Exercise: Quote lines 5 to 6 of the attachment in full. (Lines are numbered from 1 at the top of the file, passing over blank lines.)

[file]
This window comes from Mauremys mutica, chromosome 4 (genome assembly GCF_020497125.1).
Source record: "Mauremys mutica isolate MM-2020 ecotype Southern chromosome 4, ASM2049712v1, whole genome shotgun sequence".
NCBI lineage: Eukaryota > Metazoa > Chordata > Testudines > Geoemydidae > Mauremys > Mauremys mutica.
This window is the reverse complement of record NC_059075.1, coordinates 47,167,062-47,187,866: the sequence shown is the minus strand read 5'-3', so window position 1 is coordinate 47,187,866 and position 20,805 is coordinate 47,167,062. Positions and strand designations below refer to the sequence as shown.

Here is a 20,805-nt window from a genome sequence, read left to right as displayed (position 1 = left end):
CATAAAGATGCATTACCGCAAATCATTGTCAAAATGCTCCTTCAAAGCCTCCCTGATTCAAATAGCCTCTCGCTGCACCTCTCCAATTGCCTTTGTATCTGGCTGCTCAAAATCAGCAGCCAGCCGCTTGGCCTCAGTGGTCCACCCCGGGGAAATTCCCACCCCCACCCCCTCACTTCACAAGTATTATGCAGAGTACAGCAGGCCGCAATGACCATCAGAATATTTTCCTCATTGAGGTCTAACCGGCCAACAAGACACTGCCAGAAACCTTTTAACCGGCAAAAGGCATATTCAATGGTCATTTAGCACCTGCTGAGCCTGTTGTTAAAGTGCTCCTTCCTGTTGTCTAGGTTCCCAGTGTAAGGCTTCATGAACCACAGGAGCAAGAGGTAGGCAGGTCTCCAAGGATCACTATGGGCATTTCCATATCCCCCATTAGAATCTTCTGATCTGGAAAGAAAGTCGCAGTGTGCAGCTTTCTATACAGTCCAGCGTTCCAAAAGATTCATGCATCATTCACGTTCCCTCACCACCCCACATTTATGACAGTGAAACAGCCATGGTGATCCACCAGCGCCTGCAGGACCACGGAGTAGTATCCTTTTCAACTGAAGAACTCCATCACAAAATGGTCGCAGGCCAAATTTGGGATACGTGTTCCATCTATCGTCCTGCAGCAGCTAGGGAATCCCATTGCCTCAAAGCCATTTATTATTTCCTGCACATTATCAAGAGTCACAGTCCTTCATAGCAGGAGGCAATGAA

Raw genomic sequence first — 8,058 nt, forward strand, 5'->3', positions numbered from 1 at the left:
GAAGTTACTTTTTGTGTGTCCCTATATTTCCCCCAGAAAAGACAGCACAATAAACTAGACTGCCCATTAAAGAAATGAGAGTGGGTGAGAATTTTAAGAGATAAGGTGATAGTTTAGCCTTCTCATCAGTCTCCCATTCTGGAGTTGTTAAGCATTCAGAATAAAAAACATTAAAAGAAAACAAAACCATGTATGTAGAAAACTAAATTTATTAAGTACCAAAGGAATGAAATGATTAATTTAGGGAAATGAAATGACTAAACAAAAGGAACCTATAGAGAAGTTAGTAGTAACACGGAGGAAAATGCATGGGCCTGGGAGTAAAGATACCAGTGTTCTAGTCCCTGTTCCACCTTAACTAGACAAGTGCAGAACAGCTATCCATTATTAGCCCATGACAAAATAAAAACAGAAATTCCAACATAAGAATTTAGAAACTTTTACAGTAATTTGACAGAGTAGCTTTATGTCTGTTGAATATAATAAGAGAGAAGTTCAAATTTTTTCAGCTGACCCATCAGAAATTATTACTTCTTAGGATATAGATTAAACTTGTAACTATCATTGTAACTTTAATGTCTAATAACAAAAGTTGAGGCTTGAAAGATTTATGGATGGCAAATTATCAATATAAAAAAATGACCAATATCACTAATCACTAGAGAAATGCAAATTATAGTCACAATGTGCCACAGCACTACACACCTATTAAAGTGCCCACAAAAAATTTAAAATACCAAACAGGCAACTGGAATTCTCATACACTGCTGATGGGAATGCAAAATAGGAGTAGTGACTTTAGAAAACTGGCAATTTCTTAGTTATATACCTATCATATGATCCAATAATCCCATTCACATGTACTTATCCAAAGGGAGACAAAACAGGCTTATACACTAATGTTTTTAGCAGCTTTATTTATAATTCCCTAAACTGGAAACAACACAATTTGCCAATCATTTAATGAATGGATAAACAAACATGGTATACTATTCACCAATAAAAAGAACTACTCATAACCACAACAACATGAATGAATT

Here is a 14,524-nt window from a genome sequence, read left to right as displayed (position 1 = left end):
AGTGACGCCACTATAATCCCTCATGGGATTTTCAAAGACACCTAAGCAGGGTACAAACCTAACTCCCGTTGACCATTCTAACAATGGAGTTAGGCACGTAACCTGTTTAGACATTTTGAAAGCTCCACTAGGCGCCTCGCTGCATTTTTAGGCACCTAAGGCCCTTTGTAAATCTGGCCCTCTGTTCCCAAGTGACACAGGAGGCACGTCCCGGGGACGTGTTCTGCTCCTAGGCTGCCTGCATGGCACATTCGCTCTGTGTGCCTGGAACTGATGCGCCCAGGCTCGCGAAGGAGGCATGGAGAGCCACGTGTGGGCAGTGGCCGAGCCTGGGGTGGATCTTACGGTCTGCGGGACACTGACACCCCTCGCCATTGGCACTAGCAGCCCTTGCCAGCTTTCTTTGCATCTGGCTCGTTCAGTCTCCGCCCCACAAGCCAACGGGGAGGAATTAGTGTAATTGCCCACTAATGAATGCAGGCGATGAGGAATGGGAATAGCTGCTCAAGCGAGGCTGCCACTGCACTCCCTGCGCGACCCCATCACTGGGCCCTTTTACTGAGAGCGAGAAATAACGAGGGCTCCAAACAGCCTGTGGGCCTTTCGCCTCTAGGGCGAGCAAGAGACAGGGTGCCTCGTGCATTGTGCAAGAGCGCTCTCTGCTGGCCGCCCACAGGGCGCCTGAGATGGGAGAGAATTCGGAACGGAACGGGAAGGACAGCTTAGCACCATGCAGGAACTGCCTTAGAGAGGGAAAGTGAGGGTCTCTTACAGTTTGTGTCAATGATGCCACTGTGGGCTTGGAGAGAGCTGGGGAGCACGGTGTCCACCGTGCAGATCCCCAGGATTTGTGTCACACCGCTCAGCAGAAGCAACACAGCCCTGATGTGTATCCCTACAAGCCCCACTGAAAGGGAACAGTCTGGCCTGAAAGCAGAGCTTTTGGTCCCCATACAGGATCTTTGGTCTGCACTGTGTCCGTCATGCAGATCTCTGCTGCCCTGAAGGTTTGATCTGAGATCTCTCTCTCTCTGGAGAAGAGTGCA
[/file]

Here is a 20,805-nt window from a genome sequence, read left to right as displayed (position 1 = left end):
CATAAAGATGCATTACCGCAAATCATTGTCAAAATGCTCCTTCAAAGCCTCCCTGATTCAAATAGCCTCTCGCTGCACCTCTCCAATTGCCTTTGTATCTGGCTGCTCAAAATCAGCAGCCAGCCGCTTGGCCTCAGTGGTCCACCCCGGGGAAATTCCCACCCCCACCCCCTCACTTCACAAGTATTATGCAGAGTACAGCAGGCCGCAATGACCATCAGAATATTTTCCTCATTGAGGTCTAACCGGCCAACAAGACACTGCCAGAAACCTTTTAACCGGCAAAAGGCATATTCAATGGTCATTTAGCACCTGCTGAGCCTGTTGTTAAAGTGCTCCTTCCTGTTGTCTAGGTTCCCAGTGTAAGGCTTCATGAACCACAGGAGCAAGAGGTAGGCAGGTCTCCAAGGATCACTATGGGCATTTCCATATCCCCCATTAGAATCTTCTGATCTGGAAAGAAAGTCGCAGTGTGCAGCTTTCTATACAGTCCAGCGTTCCAAAAGATTCATGCATCATTCACGTTCCCTCACCACCCCACATTTATGACAGTGAAACAGCCATGGTGATCCACCAGCGCCTGCAGGACCACGGAGTAGTATCCTTTTCAACTGAAGAACTCCATCACAAAATGGTCGCAGGCCAAATTTGGGATACGTGTTCCATCTATCGTCCTGCAGCAGCTAGGGAATCCCATTGCCTCAAAGCCATTTATTATTTCCTGCACATTATCAAGAGTCACAGTCCTTCATAGCAGGAGGCAATGAA